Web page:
This section continues in the Subscriber's Area.
Homebuilders Get Cameron Boost With 5% Down Payments: Mortgages This article by Chris Spillane for Bloomberg may be of interest to subscribers. Here is a section:
The British government's plan to help reduce down payments for new homes to as low as 5 percent will give a boost to a homebuilding industry that's learned how to survive a slowing economy and four years of stingy credit.
Mortgage lending is less than half the level of 2006, at the end of the housing boom, with buyers now required to pay as much as 25 percent of a home's value up front. The program would lower that by providing a guarantee, shared by the government and builders, to protect lenders from some losses in a default.
U.K. homebuilders have cut costs, changed their products and acquired discounted land over the past two years to improve margins as home sales fell to about half the level of 2006. Profit growth will likely accelerate from the down payment program, said Charlie Campbell, an analyst who follows builders at London-based Liberum Capital.
If mortgage lending creeps up a bit and new build continues to take share from existing stock, profits will go up quite a lot because the input costs have come down, Campbell said in a telephone interview. The government measure may lift prices by as much as 3 percent above current estimates and boost homebuilder shares, he said in a note to investors.
Housing construction may rise by 15 percent or more after the measure goes into effect in the second quarter, Taylor Wimpey Plc Chief Executive Officer Pete Redfern said on Jan 17. The same day, the company said it would meet a profit-margin target early after home sales increased 2 percent in 2011.
My view While the UK's housing market has not suffered the same price declines as the USA, availability of credit and the economy's low growth trajectory are both challenges. The UK's homebuilding & construction sector has a high degree of commonality with the USA's. Base formation development is now in its third year.
This section continues in the Subscriber's Area.
Email of the day (1) on the Baltic Dry Index:
I just listened to Friday's upbeat audio and agree it's been a good January thus far. You rhetorically asked what's not doing well?
I'd be happy to hear your comments on the Baltic Dry Index and how to play it. As always, I appreciate your insight.
My comment Thank you for this topical email. There is a tendency among some pundits to assign a crystal ball significance to the Baltic Dry Index. However, all it represents are shipping prices. Like any other market these are governed by supply and demand.
In the synchronised global economic expansion that presaged the financial crisis, demand for ships outstripped supply by a wide margin. Companies used this as an opportunity to order new ships and planned to retire older parts of the fleet. Demand collapsed from late 2008 and a large number of ships were delivered in 2009 and 2010. Both these factors exacerbated the pressure on pricing.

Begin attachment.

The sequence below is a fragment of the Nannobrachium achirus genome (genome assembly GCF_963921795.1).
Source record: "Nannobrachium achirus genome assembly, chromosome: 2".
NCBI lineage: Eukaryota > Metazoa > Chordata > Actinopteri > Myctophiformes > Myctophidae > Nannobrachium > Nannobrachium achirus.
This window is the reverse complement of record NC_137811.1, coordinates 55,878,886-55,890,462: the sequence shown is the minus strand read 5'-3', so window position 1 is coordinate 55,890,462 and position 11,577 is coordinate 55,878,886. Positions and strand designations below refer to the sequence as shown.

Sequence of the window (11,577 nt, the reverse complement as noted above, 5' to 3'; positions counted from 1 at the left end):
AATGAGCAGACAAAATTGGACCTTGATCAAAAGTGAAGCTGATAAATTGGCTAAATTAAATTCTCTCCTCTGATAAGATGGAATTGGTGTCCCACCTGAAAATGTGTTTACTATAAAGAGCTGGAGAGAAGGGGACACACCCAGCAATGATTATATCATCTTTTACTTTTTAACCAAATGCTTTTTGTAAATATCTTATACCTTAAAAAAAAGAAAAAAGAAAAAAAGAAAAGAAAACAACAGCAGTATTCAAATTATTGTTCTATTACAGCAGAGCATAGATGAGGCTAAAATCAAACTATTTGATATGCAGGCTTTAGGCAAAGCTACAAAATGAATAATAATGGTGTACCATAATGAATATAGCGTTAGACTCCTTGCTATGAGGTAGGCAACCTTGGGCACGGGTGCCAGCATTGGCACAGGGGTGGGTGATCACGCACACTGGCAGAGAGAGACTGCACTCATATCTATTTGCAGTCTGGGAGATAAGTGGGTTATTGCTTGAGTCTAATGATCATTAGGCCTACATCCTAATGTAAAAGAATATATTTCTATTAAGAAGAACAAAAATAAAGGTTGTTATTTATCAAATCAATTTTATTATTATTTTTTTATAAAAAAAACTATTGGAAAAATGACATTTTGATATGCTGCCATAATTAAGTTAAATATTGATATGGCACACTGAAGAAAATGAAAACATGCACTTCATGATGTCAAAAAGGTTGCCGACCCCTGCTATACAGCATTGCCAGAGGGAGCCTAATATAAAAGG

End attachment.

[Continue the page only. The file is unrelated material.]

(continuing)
This section continues in the Subscriber's Area.
Email of the day (2) on an addition to the Chart Library:
Would it be possible to add Gold Standard Ventures (TSX V: GV)? Thanks.
My comment Thank you for this suggestion which has been added to the Chart Library.
Speaking engagements in the USA - I have accepted an invitation to speak to the Los Angeles chapter of the MTA on April 11th. The venue has yet to be confirmed but will be in the Long Beach area. Non-members are welcome to attend. The topic will be "To Hoard or to Horde: risks and opportunities from participating with the crowd."
I have also accepted an invitation to speak to the San Diego chapter of the MTA in the first week of April. A date and time has yet to be fixed but it will take place in the Del Mar area.
I still have some space available on my itinerary. If you would like me to speak to your local chapter or organisation in California or New York please contact your respective chairperson and ask them to contact me.
The Chart Seminar 2012 - Following a sell-out tour to Singapore and Australia last year, The Chart Seminar will be held in San Francisco, New York and London this year. Please be aware that the early booking rate for non- subscribers at the US seminars expires on January 31st.
We are currently taking bookings for our San Francisco and New York dates in April as well as London seminars in May and November. Anyone interested in securing a place at any of our events should contact Sarah Barnes at [email protected].
The date and venues for my seminars so far in 2012 are:
San Francisco - April 16th &17th 2012 Nikko Hotel
New York - April 23rd & 24th 2012 at The Manhattan Club (above Rosie O'Grady's) at 800 7th Avenue
London - May 25th & 25th 2012 at the Radisson Edwardian Hampshire
London - November 22nd & 23rd 2012 at the Radisson Edwardian Hampshire
The full rate is £950 + VAT. (Please note US delegates, as non EU residents are not liable for VAT). The early booking rate of £875 for non-subscribers expires on January 30th for the US seminars. Paid-up Fullermoney subscribers are offered a discounted rate of £850. Anyone booking more than one place can also avail of the £850 rate for the second and subsequent delegates.